Lack of sleep also affects your immune system, and that makes it harder for your body to fight off infection. It also makes newly received vaccines less effective—so get a full night of sleep before you get a flu shot this winter! 

Reaction time is slower.

Your reaction time is much impeded when suffering from a lack of sleep. Consequentially, you also become clumsier.

One study discovered something disturbing.

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The study discovered that one night of no sleep led to a 20-32% increase in the number of errors made by surgeons! 

Even the libido suffers.

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Sleep deprivation decreases testosterone levels, which is a big part of the sex drive in both men and women. Too little sleep could mean reduced libido and sexual dysfunction.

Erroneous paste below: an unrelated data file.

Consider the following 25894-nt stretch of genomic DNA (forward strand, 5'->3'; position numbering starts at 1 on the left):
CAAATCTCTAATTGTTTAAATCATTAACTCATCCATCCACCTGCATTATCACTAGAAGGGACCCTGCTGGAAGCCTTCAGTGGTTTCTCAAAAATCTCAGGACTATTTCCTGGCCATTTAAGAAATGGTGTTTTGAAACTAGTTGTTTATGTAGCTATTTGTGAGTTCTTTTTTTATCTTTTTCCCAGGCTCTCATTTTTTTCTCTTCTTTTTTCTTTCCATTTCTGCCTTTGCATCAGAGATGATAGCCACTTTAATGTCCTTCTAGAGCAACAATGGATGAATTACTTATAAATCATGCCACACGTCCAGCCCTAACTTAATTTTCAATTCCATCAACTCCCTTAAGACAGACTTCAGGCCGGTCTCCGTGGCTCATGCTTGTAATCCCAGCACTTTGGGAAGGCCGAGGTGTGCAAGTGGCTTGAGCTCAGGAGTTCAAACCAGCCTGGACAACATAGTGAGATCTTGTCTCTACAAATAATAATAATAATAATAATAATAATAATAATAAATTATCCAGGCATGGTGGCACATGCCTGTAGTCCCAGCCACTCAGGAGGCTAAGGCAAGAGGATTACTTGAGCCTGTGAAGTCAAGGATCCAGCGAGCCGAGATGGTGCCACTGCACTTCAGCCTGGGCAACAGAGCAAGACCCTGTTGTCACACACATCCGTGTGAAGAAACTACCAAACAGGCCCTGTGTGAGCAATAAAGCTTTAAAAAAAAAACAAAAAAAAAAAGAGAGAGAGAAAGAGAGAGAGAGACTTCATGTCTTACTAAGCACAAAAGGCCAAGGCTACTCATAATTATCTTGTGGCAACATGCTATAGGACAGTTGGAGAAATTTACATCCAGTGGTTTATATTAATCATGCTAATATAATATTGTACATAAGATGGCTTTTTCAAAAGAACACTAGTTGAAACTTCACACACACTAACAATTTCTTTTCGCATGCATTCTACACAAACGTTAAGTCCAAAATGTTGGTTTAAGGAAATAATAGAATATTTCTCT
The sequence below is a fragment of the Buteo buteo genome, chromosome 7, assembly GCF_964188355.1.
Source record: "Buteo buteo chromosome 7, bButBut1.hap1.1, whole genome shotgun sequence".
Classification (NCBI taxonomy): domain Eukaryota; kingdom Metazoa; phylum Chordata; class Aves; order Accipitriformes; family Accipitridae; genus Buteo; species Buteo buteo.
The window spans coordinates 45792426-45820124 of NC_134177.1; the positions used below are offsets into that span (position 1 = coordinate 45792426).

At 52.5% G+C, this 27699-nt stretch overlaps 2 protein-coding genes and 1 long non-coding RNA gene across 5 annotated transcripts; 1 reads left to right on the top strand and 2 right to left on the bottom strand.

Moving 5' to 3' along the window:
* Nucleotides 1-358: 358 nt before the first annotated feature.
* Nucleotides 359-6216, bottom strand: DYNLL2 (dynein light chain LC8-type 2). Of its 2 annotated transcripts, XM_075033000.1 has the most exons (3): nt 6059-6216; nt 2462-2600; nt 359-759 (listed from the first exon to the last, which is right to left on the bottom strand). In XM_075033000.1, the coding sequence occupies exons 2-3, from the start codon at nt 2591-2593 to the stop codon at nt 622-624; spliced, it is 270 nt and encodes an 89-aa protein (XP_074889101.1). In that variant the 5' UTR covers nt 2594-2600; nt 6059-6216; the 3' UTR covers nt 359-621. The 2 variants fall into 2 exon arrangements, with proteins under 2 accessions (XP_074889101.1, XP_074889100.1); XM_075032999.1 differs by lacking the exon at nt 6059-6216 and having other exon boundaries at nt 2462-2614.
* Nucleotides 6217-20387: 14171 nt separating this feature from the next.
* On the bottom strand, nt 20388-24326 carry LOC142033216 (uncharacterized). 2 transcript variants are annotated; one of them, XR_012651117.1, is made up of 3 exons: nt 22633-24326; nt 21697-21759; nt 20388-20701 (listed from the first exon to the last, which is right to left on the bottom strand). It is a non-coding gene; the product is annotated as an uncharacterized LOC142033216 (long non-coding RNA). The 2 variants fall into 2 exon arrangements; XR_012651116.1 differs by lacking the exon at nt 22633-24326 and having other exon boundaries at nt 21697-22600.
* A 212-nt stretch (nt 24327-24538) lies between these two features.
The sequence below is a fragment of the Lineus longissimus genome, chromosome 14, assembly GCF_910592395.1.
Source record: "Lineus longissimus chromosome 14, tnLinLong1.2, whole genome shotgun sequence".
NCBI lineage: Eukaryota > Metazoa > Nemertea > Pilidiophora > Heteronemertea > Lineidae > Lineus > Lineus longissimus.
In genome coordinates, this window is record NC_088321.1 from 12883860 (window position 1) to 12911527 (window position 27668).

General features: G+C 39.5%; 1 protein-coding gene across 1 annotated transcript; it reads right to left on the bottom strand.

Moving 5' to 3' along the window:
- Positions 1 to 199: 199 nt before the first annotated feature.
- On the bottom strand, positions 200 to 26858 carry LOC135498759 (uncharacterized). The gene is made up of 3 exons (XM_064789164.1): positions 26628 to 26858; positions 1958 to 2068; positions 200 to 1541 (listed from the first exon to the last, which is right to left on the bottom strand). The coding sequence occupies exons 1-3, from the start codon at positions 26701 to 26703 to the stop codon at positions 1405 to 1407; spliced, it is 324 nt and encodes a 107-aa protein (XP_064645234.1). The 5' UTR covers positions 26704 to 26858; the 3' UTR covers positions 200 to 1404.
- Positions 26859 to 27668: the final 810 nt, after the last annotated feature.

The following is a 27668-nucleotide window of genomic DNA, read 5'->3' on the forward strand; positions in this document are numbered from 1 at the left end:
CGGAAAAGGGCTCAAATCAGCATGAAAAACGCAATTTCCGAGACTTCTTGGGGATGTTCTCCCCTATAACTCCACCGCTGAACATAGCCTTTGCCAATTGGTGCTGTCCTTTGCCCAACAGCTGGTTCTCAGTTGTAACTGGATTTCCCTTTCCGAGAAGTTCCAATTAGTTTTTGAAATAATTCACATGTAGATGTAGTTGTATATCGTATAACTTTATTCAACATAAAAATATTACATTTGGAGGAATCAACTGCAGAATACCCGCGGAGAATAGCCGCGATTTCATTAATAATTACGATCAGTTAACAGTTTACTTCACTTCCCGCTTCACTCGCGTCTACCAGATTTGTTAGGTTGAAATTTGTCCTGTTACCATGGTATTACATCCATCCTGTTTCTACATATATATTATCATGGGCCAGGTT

Risk of diabetes is higher.


People who don’t get enough sleep can mess up their metabolism, which can lead to insulin resistance and then, type 2 diabetes.

People become poor conversationalists.

In fact, it’s a bit like having too much to drink. People kept awake for 36 hours were unable to properly express themselves, with a tendency to repeat themselves and speak slowly and indistinctly.

It’s like being drunk in more ways than one.

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People with too little sleep also shouldn’t be driving—drowsy driving, like drunk driving, increases the risk of crashes and accidents.